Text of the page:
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Toronto Argonauts defensive end Ejiro Kuale grabs hold of Winnipeg Blue Bombers wide receiver Greg Carr (L) during the first half of their CFL football game in Toronto September 24, 2011. REUTERS/Mike Cassese (Mike Cassese/Reuters)
Toronto Argonauts defensive end Ejiro Kuale grabs hold of Winnipeg Blue Bombers wide receiver Greg Carr (L) during the first half of their CFL football game in Toronto September 24, 2011. REUTERS/Mike Cassese (Mike Cassese/Reuters)

Argos' Kuale hopes he doesn't see as much action this season Add to ...

Ejiro Kuale doesn’t see himself nervously watching a clock this season.

The Toronto Argonauts linebacker did plenty of that in 2011 because the club’s offence struggled to score enough points to either protect a lead or rally from behind. That put a lot of pressure on the defence to keep opponents off the scoreboard and the special teams to register big returns and continually win the field position battle.

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All too often, though, it was a losing battle as Toronto (6-12) finished last in the East Division and out of the CFL playoffs for the third time in four years.

Predictably, Toronto’s off-season focus has been shoring up its lethargic attack.

Jim Barker resigned as head coach to concentrate full-time on being Toronto’s GM, and hired Scott Milanovich as his replacement. Milanovich spent five seasons with the Montreal Alouettes, the last three as the offensive co-ordinator of a unit that powered the Als to two Grey Cup titles under veteran quarterback Anthony Calvillo, pro football’s career passing leader.

Less than two weeks after hiring Milanovich, Barker secured a veteran quarterback of his own, acquiring Ricky Ray from the Edmonton Eskimos in a steal for journeyman passer Steven Jyles, kicker Grant Shaw and a 2012 first-round draft pick.

He also further solidified the quarterback corps by adding former B.C. Lion Jarious Jackson as a free agent to back up Ray.

Barker added some familiarity around Ray with quarterback coach Jason Maas – Ray’s former backup in Edmonton – and one-time Eskimos receiver Jason Barnes. With the return of slotback Andre Durie and stalwart tailback Cory Boyd, there’s suddenly reason for optimism about a Toronto offence that last season finished last in passing (233 yards per game) and second-last in scoring (21.3 points per game).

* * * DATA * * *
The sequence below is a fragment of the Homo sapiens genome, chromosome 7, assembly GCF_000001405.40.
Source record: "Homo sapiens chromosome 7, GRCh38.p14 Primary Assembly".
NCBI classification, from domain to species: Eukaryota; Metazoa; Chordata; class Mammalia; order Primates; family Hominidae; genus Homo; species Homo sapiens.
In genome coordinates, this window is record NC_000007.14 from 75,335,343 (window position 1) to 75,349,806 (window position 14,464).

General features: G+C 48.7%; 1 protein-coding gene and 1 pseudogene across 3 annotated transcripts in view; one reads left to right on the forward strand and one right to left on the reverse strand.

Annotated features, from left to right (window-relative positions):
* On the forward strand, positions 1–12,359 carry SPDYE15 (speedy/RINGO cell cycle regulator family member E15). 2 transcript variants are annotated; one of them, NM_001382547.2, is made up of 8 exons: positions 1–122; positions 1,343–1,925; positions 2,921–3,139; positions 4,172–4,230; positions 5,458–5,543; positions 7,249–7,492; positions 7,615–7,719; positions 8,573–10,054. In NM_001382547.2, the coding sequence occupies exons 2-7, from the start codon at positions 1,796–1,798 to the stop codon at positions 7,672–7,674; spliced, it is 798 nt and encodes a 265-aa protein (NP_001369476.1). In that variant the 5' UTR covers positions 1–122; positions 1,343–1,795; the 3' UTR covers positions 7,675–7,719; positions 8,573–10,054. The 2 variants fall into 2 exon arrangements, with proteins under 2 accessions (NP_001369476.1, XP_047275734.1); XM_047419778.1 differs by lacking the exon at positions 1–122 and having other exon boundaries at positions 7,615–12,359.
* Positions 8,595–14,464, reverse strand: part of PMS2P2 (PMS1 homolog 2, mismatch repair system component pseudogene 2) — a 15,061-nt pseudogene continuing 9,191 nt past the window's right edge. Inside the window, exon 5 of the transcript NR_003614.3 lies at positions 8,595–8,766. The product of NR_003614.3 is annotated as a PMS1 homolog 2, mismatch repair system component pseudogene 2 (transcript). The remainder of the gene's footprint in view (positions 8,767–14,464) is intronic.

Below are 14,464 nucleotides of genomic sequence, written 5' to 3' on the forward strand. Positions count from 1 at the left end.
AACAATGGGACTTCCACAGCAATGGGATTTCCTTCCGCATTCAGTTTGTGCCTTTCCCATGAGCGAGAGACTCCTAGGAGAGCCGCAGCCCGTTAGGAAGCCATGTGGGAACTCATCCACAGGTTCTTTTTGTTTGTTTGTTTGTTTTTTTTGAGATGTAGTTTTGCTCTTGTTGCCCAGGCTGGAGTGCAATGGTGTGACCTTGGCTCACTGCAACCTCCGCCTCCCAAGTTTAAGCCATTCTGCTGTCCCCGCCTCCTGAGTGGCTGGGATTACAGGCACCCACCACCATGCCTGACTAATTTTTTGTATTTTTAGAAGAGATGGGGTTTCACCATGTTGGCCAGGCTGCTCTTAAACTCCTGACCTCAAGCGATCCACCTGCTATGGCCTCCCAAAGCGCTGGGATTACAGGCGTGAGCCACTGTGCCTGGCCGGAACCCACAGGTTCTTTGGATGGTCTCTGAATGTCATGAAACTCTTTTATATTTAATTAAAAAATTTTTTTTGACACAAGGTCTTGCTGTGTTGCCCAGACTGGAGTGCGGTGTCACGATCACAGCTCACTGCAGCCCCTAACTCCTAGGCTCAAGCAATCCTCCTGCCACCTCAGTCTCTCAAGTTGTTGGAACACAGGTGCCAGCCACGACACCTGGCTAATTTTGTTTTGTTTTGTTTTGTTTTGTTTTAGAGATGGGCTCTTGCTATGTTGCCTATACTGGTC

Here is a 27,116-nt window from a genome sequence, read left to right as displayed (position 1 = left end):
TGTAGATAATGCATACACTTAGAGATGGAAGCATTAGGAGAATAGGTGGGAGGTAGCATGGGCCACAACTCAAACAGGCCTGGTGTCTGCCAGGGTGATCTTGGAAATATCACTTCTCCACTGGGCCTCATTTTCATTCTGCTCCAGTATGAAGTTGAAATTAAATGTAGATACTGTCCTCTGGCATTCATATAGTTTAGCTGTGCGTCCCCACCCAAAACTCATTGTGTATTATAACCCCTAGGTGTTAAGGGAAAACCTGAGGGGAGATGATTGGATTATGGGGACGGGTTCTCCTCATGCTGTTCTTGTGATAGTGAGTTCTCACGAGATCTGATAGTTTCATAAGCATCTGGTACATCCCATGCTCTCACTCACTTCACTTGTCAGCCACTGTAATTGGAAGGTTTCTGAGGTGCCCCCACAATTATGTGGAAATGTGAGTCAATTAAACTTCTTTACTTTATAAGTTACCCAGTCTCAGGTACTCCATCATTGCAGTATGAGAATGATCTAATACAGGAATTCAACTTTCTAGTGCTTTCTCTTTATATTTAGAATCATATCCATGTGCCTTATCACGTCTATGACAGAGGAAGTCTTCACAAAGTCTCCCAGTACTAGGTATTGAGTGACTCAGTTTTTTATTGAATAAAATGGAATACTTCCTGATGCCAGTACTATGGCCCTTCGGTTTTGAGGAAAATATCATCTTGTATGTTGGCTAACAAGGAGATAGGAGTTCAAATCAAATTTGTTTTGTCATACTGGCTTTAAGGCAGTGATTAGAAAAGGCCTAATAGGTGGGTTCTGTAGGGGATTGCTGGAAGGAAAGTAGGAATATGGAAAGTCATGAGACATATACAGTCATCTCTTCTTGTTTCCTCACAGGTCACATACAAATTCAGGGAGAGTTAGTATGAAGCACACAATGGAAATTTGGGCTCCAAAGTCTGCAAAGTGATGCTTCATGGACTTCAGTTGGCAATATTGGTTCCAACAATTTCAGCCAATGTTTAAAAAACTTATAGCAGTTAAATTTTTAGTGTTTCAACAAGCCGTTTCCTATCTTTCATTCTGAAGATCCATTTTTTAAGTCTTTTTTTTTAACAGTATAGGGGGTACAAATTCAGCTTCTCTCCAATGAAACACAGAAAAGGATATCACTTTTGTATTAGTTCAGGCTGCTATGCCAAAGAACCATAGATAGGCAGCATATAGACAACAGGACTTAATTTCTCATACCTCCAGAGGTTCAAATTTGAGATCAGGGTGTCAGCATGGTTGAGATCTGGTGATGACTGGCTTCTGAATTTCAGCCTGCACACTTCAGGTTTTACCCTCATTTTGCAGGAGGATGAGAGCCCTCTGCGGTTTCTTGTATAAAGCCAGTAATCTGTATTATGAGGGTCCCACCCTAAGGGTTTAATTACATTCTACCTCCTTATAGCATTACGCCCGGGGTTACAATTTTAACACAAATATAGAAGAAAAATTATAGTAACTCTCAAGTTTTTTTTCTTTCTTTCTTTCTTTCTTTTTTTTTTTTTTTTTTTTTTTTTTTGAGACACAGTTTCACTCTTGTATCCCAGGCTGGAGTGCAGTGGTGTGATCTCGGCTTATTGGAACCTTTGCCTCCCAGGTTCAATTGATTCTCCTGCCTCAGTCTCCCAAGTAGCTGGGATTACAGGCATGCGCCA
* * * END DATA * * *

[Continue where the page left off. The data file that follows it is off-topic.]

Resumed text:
“When you know you have playmakers on offence who are going to make the play, all we have to worry about is defence,” Kuale said. “We don’t have to worry about being tired or having to watch the clock.

“There won’t be any watching the clock waiting for the game to be over.”

Not that the Argos defence had much time to watch the seconds tick by. The unit spent the majority of games on the field because of the offensive woes.

That gave opposing offences plenty of opportunities against an overworked Toronto defence that finished last overall in yards allowed (421.7 per game), rushing yards (136.4), passing yards (298.2) and points (27.7).

There will be at least two new faces on defence with the off-season departures of defensive back Lin-J Shell and Byron Parker. But a productive, efficient offence would not only take the pressure off the newcomers, but also ensure all defensive players were better rested and fresher when they came on to the field.

“The moves that were made were done so with winning the Grey Cup in mind,” Kuale said. “I’m hard on talent, I don’t give people a lot of credit because I’m tough when it comes to that because I feel in order to get that credit you have to put in the work off the field and not just on it.

“But the guys who’ve come in, their work ethic is good on and off the field. They’re team players and character guys and I’m just excited about this year.”

And that includes playing for a new head coach who endured just one losing season during his time in Montreal.

“I’m thankful I have a competitive coach who is going to challenge the team,” Kuale said. “He has set high expectations and if they’re not met there’s going to be changes.

“I like the intensity that we’re going to have in camp and I’m just excited. I’ve never been this excited about a training camp since I was in New Orleans.”

That was 2006 when the 6-foot-2, 229-pound Kuale, a native of Daytona Beach, Fla., signed with the Saints out of LSU after being bypassed in the NFL draft. Kuale spent two seasons with New Orleans and the 2008 campaign in Kansas City before joining the CFL’s Calgary Stampeders in May of 2009.

However, Kuale’s stay in Alberta was short-lived. He was released a month later and eventually signed with Toronto in February of 2010.

Kuale, 28, saw duty on special teams and at fullback in 2010 before moving to linebacker, his natural position, last season. He finished fifth on the team in tackles with 53 but made headlines when he was ejected from a game against Winnipeg and fined an undisclosed amount by the league for a late hit on quarterback Buck Pierce.

Kuale is in the final year of his CFL deal and would welcome the chance to return to the NFL in 2013. Kuale said he was too young and immature in 2006 to fully appreciate that opportunity.

“I really wasn’t mentally prepared for the amount of money and publicity I was getting,” he said. “I left LSU and went to New Orleans and there just wasn’t enough focus going on.

“My time in Toronto has been redemption for me, a learning lesson.”

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